Emma Orefuwa

Interim Director of Programmes

Emma Orefuwa is the co-founder of the Pan-African Mosquito Association (PAMCA). She brings more than 17 years of Public Health program management experience and has worked extensively in Africa, Asia and Europe. Her first degree was in Biochemical Sciences at the University of Salford in 2001. She then went on to obtain a Master of Science in the Biology and Control of Disease Vectors at the London School of Hygiene & Tropical Medicine (2002) and subsequently a master’s in public health from Kings College (University of London) in 2009.

She is currently serving as Interim Director of Programmes for PAMCA and is based in London. She has held several high-profile project and programme management roles within the UK National health service, International Development, and Global Health sectors. Her most recent appointment was as Africa Programmes Director for UK/Swiss based NGO Global Action Fund for Fungal Infections (GAFFI), a foundation dedicated to reducing illness and death from fungal disease.

Emma has extensive experience managing multi-country Maternal, New-born and Child Health programmes for the African Medical Research Foundation (AMREF Health Africa, UK) and has led the implementation of Diaspora development programmes at the African Foundation for Development (AFFORD).

As a second generation African diasporan of Nigerian and Seychellois descent, Emma has a passion for supporting Africans to act as agents of change, and for facilitating African solutions to African problems. It was during her time working as a co-organiser for the European Mosquito Research Association annual conference in 2009, that she decided with fellow African entomologists to co-found PAMCA which was formally launched in 2011 and registered in 2013.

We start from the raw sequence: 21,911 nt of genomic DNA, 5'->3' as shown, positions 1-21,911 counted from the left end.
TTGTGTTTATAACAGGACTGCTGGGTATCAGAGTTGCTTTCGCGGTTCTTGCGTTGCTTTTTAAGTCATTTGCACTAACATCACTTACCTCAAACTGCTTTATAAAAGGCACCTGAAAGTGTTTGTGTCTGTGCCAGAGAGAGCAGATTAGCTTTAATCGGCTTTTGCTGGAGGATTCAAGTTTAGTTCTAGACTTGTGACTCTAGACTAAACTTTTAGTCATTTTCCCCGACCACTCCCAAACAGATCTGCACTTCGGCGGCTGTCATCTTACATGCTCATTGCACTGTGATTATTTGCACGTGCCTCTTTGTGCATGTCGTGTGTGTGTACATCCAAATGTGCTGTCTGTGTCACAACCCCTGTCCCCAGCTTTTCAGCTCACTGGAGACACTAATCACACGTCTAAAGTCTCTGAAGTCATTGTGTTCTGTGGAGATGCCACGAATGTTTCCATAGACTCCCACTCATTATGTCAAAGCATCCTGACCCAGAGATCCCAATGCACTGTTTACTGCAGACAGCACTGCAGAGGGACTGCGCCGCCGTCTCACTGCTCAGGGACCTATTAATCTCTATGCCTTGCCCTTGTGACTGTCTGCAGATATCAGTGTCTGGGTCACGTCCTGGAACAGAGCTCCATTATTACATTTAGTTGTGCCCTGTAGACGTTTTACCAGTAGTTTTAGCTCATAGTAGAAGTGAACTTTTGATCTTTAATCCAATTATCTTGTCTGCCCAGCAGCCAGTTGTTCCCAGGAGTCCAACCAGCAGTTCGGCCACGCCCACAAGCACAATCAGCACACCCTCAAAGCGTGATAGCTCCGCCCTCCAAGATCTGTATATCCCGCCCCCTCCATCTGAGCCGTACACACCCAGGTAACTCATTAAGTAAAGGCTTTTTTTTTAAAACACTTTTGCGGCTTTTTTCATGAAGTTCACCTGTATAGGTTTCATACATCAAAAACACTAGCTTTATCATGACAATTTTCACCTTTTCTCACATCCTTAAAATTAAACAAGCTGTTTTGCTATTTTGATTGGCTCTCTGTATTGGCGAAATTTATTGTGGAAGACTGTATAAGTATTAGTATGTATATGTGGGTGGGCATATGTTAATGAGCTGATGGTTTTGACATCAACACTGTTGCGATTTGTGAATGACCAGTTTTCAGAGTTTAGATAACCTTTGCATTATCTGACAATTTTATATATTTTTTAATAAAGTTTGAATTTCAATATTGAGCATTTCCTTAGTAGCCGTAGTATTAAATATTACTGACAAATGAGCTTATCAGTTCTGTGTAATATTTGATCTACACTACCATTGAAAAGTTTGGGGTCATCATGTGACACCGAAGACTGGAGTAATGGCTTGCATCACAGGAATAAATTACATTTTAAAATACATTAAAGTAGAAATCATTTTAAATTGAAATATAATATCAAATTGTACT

Prosper Chaki, PhD

Executive Director

Dr. Chaki is a Research Scientist and the Chief Executive Director for PAMCA. He received doctoral degree (PhD) in Tropical Infectious Diseases at the Liverpool School of Tropical Medicine. He spent most of his time designing and evaluating affordable community based strategies for monitoring and evaluation of programmatic malaria vector control and surveillance in both urban and rural settings across Africa. He has a broad background when it comes to working with the local communities, districts and programs supporting evidence driven decision making, intervention stratification and deployment.

In some of his past work, he investigated the influence of some specific environmental and interventional determinants to operational programs with keen interest in larval source management and in collaboration with other researchers at the Ifakara Health Institute investigated the epidemiological impact of larval control through microbial larvicide application and effective community engagement strategies for sustainable vector control interventions. He further coordinated the malaria risk mapping initiative and collaboratively helped establish the largest quality assured entomological surveillance system covering 186 villages across mainland Tanzania for evaluating the ongoing interventions and promote evidence-driven delivery of vector control programs in Tanzania.

In addition Dr Chaki is interested in innovations for accelerating malaria elimination particularly novel tools for addressing the current and emerging challenges with mosquito vector control such as outdoor biting mosquito vectors that seem to be at the centre of the malaria transmission question at the moment. He is further committed to harnessing the African based entomological capacity to spearhead capacity building for implementing vector control programs through establishing strong coordination mechanism through regional partnerships and knowledge exchange programs.



Elijah Juma, PhD

Program Manager

Dr. Elijah Juma is a medical entomologist with over ten (10) years’ professional experience in the control and management of mosquitoes and the diseases they transmit. Before joining PAMCA in 2020 as the Program Manager, he worked as Applied Entomologist at Vestergaard (EA) Ltd, disease control solutions company, supporting the Trials Manager product testing, evaluation, and the role-out of new generation long-lasting insecticide-treated bed nets (LLINs).